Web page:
...g the DM should be judging the efficacy of a player's stated approach to the goal is telling the person choosing to be DM about his or her role in the game.I follow, but actually am now a bit more puzzled (not by you - by the overall logic of the situation) because of the post of Elfcrusher's that I've posted. (The emphasis is original, though I've changed it from italics to underlining so as to maintain it in the quote format.) And maybe "intrigued" would be a better word than "puzzled" - I'm not sure, but will post on. Judging that an approach would work very clearly requires a robust sense of a not-too-mutable fiction. But (as you say) the player is permitted to exploit the mutability of fiction to make sense of his/her play of the character. For this to work requires - I think - very clear boundaries around what is mutable in the hands of the player, and what the GM is permitted to rigdily establish in advance of adjudicating the "woulds" and "coulds". I think that (eg) Hussar's use of fortune very close to the framing, and postponing nearly all of the narration to afterwards, might be one way of trying to manage (by trying to avoid) this need for boundaries. EDIT: I saw this just after posting: Who's to say the character can't know these things? You, as the DM? Sure. But maybe your player disagrees. Maybe he/she says, "There was a village elder who was a great adventurer in his youth, and as a child Gord the Barbarian sat at his feet and listened to all his stories." Now, you, as DM, may want to overrule that and say, "No, it's my game world and that didn't happen." But in that case the problem isn't metagaming (as AngryDM has done a great job of explaining) it's a problem between you and your players.Presumably if the player disagrees, in the context of disarming a trap, about what would work because even one's grandmother could do it without trouble, the GM is expected to have the last word. But in the PC backstory case, and the action de...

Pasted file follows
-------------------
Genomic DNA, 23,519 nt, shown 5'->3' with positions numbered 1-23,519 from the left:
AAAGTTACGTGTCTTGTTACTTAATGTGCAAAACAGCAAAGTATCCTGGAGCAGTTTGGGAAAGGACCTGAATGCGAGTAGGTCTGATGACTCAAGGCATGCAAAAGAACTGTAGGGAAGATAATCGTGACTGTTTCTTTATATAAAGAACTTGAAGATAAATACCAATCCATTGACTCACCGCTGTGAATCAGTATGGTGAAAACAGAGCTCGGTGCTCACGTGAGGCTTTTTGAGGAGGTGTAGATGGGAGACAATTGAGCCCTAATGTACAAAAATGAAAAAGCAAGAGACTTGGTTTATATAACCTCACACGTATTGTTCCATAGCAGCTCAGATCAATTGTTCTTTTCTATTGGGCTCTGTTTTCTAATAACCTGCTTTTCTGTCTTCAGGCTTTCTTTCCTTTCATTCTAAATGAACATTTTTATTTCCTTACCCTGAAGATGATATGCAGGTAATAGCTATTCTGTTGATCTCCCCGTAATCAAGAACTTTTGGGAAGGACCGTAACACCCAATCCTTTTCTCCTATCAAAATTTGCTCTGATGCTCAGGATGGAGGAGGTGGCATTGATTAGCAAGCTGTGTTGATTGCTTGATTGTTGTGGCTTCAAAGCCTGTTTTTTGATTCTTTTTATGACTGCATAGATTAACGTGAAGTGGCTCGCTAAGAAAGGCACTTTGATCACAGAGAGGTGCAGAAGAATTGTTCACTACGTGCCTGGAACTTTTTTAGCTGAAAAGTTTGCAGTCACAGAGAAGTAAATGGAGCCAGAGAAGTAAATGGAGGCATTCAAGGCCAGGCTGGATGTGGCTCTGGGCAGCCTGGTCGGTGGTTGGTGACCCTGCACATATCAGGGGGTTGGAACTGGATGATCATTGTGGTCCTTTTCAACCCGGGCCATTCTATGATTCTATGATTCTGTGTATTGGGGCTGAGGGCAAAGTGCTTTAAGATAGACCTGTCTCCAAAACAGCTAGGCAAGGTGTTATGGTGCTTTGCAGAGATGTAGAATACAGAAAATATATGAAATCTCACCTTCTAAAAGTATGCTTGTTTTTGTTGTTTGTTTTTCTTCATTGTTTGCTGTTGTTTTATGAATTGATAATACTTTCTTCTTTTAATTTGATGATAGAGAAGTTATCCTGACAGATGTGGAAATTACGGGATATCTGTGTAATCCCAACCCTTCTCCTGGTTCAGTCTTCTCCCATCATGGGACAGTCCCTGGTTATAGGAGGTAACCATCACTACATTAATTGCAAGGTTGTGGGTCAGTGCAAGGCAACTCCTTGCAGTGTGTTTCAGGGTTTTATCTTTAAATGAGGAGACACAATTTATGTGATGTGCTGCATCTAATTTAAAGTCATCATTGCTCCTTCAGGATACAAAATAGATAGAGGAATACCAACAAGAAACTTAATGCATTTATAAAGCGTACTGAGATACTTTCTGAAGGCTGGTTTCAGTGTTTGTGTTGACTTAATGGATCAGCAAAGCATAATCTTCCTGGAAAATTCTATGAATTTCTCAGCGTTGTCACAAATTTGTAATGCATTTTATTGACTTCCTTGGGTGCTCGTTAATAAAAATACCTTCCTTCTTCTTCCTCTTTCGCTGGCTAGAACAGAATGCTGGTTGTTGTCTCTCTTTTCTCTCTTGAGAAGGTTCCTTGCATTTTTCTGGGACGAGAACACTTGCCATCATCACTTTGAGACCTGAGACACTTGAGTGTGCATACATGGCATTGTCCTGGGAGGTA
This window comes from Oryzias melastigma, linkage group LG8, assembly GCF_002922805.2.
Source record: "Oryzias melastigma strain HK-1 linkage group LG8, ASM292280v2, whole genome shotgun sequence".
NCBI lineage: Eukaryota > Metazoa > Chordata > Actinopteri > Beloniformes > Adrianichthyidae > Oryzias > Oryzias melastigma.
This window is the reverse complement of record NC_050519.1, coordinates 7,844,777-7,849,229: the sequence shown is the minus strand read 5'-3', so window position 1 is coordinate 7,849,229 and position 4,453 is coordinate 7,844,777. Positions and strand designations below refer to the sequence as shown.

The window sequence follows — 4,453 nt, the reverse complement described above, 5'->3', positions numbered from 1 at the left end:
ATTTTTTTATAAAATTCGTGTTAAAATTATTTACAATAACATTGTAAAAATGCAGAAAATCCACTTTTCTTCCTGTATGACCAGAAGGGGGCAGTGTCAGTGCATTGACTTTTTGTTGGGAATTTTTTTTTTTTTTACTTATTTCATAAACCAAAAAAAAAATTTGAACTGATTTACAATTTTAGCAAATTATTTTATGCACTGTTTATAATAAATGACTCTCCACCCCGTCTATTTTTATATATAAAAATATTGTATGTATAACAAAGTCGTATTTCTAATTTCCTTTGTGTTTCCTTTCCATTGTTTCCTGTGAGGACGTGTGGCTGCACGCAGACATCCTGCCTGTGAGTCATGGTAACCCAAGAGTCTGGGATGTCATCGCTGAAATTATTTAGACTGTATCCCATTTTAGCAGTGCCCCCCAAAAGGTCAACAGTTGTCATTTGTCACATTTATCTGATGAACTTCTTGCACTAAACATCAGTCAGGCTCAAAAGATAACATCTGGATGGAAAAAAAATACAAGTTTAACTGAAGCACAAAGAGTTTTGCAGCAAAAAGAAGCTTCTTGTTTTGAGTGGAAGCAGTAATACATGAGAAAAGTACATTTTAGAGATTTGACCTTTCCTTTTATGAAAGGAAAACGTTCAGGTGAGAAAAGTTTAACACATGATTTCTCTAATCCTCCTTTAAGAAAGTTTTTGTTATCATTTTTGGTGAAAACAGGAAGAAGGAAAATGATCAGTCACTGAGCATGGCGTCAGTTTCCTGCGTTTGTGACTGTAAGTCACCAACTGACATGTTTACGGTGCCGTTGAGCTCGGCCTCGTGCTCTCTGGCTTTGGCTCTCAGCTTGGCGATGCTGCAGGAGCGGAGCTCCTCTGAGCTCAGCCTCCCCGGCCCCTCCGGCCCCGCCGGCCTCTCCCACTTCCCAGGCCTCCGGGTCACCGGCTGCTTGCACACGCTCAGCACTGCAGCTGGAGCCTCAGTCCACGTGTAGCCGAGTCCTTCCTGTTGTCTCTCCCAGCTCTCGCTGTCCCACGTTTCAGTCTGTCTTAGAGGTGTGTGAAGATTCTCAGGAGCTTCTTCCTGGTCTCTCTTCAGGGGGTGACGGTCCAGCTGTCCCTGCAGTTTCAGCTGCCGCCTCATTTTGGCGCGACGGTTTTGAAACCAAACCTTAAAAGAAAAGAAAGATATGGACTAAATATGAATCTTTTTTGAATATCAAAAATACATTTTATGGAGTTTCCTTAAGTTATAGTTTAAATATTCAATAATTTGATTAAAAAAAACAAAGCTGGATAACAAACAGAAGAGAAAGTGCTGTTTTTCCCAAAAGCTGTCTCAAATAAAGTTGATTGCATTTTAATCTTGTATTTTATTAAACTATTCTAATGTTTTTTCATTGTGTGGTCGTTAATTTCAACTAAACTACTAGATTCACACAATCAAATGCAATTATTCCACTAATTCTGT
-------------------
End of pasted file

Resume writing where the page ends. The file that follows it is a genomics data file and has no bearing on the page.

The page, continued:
Sunday, 28th April, 2019

  • 05:56 AM - Elfcrusher mentioned Hussar in post If an NPC is telling the truth, what's the Insight DC to know they're telling the truth?
    And let's talk about traps that aren't telegraphed for moment, and see if we can figure out what exactly the gameplay for this is supposed to look like. Option 1: Every 5' Square The players are just supposed to all make Investigation and Perception checks every 5', and hope that somebody in the party rolls high enough. I'm not saying this is how it must be played; just trying to cover all bases here. Can we all agree this one is not a desirable outcome? Analysis: didn't we stop playing this way in about 1980? Option 2: Passive Perception If anybody's passive score is high enough, the trap is discovered, otherwise it's not, with no decision-making by the player. This might be what some refer to as "challenging the character" (or "challenging the build", as it were.) Analysis: In addressing @iserith's trapped hallway, @Hussar claims that once the Perception check succeeds no further explanation/input by the player is required; the DM can infer that a trap of which the party is aware is also successfully avoided. So it would seem that the players don't actually need to do anything here: if their passive Perception is high enough, nothing else happens. Otherwise the trap is triggered (presumably with some narration by the DM: "It's a poison arrow trap, you take X piercing and Y poison damage.") Instead of actually doing all this work behind the DM screen during play, it might be more expedient to add up the average damage of all the traps, multiply by the odds of the trap being triggered, divide by the number of people in the party, and just have everybody reduce their hp by that number. You could speed things up even more by not reducing damage and instead having everybody check off the spell slots and HD necessary to negate all that damage. Option 3: Clues There's some clue that challenges players...oo...